Every week, we ask a Houston real estate professional for their thoughts on the top three stories from the week before. This week, we spoke with Brad Carlson, a Realtor with Better Homes and Gardens Real Estate Gary Greene.
Houston Agent (HA): One of the most important parts of being an effective real estate agent is understanding the nuances of negotiating, particularly in regards to assertiveness. How do you strike a balance between being a push over and being too aggressive?
Brad Carlson (BC): Prior to becoming a Realtor, I was director of operations of 75 plus retail stores, ran over $100 million P&L and had to negotiate with an entire board of directors for things like new items and capital improvements. With that background, I’ve learned it’s a give and take when it comes to negotiations, meaning that when all is said in done you want both parties walking away with the feeling that they accomplished something. You’re not always going to get 100 percent of what you want.
Personally, I’ve never been overly aggressive in the sense that I tell clients “take it or leave it” because, as a negotiator, you need to understand that both parties are working to get the best deal they can for the client they represent. One thing Realtors need to do to position themselves well in a negotiation is do their homework – come with facts, know with the comps say, if it’s your listing, know why it’s priced a certain way. Also, it’s important to know who’s on the other side of the table. When you know whether the agent is new or seasoned, it helps you know how to approach the situation.
HA: A popular article this week discussed the importance of keeping clients satisfied by showing them appreciation, like giving them public praise. What things do you do to make sure your clients feel appreciated?
BC: Truthfully, I don’t think my clients are looking for appreciation as much as they are a consummate professional who will listen to their needs, give them honest and sound advice and, most importantly, provide open communication. A quick look at my customer satisfaction rating on HAR will give you an idea of happy my clients tend to be with my services.
In my experience, the No. 1 thing customers are looking for is regular communication. The No. 2 is market knowledge. Clients want to know that you understand their needs and can translate those into suitable, available housing options, or maximizing the dollar amount for their for sale property.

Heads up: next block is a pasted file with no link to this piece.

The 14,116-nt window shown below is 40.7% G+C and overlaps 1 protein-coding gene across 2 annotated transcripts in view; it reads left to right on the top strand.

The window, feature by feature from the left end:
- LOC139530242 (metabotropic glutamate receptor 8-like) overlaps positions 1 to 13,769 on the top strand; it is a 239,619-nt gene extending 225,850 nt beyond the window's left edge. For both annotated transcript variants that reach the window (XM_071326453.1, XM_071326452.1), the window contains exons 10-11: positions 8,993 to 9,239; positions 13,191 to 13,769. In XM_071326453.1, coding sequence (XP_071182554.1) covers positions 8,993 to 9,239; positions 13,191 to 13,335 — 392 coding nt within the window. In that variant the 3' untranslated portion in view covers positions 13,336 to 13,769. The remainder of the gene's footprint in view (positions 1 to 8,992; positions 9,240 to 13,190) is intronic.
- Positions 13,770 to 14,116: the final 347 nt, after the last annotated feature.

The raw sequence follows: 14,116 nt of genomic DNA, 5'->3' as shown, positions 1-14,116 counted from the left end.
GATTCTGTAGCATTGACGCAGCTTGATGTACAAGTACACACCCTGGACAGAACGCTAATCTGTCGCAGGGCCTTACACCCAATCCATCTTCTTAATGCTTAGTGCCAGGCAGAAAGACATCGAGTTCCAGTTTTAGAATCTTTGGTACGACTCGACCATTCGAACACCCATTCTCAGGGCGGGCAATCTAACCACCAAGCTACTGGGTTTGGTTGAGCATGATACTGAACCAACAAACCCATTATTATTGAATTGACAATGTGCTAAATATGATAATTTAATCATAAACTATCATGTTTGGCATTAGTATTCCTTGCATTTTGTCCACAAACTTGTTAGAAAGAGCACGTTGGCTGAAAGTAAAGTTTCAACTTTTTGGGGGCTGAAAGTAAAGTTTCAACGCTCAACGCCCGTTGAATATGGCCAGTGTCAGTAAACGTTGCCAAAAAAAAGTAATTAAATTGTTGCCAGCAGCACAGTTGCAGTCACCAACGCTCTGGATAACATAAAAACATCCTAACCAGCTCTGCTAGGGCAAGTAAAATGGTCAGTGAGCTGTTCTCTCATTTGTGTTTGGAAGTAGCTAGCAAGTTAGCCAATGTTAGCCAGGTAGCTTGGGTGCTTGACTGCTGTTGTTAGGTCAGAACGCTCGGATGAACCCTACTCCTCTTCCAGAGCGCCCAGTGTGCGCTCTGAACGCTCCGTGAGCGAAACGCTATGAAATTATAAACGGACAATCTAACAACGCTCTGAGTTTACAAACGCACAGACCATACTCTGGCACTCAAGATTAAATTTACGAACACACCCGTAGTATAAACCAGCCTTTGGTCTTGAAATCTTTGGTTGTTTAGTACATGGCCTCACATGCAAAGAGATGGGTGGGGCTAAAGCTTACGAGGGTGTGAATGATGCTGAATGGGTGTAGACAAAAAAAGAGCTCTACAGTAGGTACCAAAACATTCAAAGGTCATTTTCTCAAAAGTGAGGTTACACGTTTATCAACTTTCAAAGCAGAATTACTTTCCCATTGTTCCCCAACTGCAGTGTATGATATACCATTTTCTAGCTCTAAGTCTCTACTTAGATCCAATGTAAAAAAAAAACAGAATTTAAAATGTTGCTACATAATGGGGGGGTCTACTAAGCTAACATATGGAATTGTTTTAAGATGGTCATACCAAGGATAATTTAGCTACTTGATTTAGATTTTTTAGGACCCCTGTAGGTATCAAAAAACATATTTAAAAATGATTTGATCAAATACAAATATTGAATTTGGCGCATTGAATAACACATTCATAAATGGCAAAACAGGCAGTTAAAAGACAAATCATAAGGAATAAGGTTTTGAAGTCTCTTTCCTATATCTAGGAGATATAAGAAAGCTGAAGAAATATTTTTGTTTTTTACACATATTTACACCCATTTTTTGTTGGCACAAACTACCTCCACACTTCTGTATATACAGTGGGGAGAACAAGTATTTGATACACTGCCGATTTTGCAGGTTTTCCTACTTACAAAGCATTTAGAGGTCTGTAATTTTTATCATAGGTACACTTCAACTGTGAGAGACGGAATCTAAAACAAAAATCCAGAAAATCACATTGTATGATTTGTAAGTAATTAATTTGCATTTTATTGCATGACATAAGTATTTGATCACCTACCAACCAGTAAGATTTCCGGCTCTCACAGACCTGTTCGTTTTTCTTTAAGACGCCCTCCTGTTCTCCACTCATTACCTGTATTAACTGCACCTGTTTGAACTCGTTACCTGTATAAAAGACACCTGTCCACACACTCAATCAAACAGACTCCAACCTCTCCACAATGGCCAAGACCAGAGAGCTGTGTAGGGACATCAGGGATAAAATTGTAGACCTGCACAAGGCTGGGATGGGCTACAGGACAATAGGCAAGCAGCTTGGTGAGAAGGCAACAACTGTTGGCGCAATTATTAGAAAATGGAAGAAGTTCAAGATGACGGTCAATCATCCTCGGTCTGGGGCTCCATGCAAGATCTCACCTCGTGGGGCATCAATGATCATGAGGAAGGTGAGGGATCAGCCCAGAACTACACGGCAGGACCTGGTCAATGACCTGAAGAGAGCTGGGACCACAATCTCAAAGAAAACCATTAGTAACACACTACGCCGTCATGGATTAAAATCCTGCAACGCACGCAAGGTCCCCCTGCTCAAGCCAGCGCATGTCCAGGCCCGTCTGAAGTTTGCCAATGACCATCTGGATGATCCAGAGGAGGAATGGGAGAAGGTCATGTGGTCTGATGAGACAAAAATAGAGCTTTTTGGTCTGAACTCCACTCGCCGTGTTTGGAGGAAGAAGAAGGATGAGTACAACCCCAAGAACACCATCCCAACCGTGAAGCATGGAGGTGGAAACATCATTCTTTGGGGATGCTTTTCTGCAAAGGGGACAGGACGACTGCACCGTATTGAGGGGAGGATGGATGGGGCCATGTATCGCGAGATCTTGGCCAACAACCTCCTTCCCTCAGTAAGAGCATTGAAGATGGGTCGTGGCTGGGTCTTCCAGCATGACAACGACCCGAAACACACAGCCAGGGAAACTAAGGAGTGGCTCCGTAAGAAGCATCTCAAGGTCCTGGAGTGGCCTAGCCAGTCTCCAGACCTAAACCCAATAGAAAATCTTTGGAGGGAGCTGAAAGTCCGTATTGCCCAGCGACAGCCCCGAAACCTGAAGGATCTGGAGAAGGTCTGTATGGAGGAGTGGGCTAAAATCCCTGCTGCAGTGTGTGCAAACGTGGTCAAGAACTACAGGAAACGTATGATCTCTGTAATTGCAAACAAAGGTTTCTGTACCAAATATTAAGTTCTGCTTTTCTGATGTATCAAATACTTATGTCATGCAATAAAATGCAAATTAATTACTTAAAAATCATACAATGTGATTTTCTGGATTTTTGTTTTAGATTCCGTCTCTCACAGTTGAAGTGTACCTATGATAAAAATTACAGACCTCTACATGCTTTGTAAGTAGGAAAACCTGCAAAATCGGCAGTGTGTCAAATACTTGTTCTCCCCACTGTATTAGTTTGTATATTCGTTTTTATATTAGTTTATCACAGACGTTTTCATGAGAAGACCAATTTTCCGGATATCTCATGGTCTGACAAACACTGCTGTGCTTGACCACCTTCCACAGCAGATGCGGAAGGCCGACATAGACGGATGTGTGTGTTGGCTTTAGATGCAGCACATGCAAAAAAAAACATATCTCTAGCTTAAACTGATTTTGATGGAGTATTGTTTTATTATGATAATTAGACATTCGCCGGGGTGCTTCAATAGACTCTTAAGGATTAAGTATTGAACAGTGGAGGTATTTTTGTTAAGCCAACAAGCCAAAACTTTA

In a nutshell, clients just want to know that they’ve hired the right person for the job.
HA: A recent infograph from Sensational Color talks about the role curb appeal plays in selling a home, revealing that more than 75 percent of homeowners rate curb appeal as either “extremely” or “very” important to them. When you’re preparing a home for sale, what do you do, if anything, to maximize curb appeal?
BC: It’s very rare that we don’t change something in the way of curb appeal, because when a person’s lived in a house for any substantial amount of time, it’s easy for them to grow accustom to the surroundings and not notice where things are lacking. There are certain things you can’t easily change, like brick, stucco or siding, but we do focus certain key areas, such as the garden. It’s very important to have a well-maintained yard, which includes professional edging, power washing the driveway, trimming and raising trees, and most importantly, black mulch in the beds and, if you can, plant some flowers. It doesn’t have to be lavish, it doesn’t have to be too expensive, but the money you do spend you’ll get back ten fold.
The last thing is the front door. It needs to be spotless. If it’s wood, it needs to be re-varnished. When you take a potential buyer to the house and you’re walking up to the front door and then unlocking the place, that’s a good 30 seconds to a minute their looking at that front door. The condition of the door tells the buyer what kind of condition the house is in, and what kind of care the owners have given to the house since they moved in.